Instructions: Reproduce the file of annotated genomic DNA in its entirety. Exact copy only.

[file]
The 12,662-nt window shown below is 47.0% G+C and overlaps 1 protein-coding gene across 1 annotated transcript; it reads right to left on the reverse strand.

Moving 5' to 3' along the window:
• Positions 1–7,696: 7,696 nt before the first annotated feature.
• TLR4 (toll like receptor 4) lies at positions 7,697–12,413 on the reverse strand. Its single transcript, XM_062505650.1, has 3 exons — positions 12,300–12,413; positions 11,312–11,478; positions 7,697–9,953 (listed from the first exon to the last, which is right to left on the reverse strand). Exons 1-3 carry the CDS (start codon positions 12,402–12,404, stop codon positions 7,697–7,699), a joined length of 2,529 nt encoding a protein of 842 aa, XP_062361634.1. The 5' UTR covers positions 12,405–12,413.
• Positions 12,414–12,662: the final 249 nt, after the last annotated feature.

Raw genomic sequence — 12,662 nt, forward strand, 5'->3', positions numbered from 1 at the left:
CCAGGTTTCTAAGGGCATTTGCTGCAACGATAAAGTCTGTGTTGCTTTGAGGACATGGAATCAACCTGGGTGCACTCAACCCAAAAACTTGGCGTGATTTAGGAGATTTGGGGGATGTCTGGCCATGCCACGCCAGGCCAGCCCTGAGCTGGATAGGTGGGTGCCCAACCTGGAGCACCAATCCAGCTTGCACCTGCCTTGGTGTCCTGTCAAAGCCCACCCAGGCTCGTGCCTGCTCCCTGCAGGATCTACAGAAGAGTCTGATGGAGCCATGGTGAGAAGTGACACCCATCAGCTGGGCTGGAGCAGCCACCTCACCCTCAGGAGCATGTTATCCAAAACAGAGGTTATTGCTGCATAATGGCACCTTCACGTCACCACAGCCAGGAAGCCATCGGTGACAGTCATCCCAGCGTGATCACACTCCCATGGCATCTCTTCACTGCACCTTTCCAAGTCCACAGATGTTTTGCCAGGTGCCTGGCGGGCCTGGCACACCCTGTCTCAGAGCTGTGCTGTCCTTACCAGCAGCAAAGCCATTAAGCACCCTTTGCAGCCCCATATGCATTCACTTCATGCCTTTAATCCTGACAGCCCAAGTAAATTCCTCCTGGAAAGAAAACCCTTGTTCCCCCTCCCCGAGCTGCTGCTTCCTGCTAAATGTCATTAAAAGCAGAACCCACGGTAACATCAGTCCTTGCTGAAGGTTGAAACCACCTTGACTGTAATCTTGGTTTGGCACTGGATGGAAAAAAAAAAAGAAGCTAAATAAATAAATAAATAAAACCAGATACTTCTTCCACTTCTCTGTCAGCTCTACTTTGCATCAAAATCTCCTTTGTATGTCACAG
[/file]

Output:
The 12,662-nt window shown below is 47.0% G+C and overlaps 1 protein-coding gene across 1 annotated transcript; it reads right to left on the reverse strand.

Moving 5' to 3' along the window:
• Positions 1–7,696: 7,696 nt before the first annotated feature.
• TLR4 (toll like receptor 4) lies at positions 7,697–12,413 on the reverse strand. Its single transcript, XM_062505650.1, has 3 exons — positions 12,300–12,413; positions 11,312–11,478; positions 7,697–9,953 (listed from the first exon to the last, which is right to left on the reverse strand). Exons 1-3 carry the CDS (start codon positions 12,402–12,404, stop codon positions 7,697–7,699), a joined length of 2,529 nt encoding a protein of 842 aa, XP_062361634.1. The 5' UTR covers positions 12,405–12,413.
• Positions 12,414–12,662: the final 249 nt, after the last annotated feature.

Raw genomic sequence — 12,662 nt, forward strand, 5'->3', positions numbered from 1 at the left:
CCAGGTTTCTAAGGGCATTTGCTGCAACGATAAAGTCTGTGTTGCTTTGAGGACATGGAATCAACCTGGGTGCACTCAACCCAAAAACTTGGCGTGATTTAGGAGATTTGGGGGATGTCTGGCCATGCCACGCCAGGCCAGCCCTGAGCTGGATAGGTGGGTGCCCAACCTGGAGCACCAATCCAGCTTGCACCTGCCTTGGTGTCCTGTCAAAGCCCACCCAGGCTCGTGCCTGCTCCCTGCAGGATCTACAGAAGAGTCTGATGGAGCCATGGTGAGAAGTGACACCCATCAGCTGGGCTGGAGCAGCCACCTCACCCTCAGGAGCATGTTATCCAAAACAGAGGTTATTGCTGCATAATGGCACCTTCACGTCACCACAGCCAGGAAGCCATCGGTGACAGTCATCCCAGCGTGATCACACTCCCATGGCATCTCTTCACTGCACCTTTCCAAGTCCACAGATGTTTTGCCAGGTGCCTGGCGGGCCTGGCACACCCTGTCTCAGAGCTGTGCTGTCCTTACCAGCAGCAAAGCCATTAAGCACCCTTTGCAGCCCCATATGCATTCACTTCATGCCTTTAATCCTGACAGCCCAAGTAAATTCCTCCTGGAAAGAAAACCCTTGTTCCCCCTCCCCGAGCTGCTGCTTCCTGCTAAATGTCATTAAAAGCAGAACCCACGGTAACATCAGTCCTTGCTGAAGGTTGAAACCACCTTGACTGTAATCTTGGTTTGGCACTGGATGGAAAAAAAAAAAGAAGCTAAATAAATAAATAAATAAAACCAGATACTTCTTCCACTTCTCTGTCAGCTCTACTTTGCATCAAAATCTCCTTTGTATGTCACAG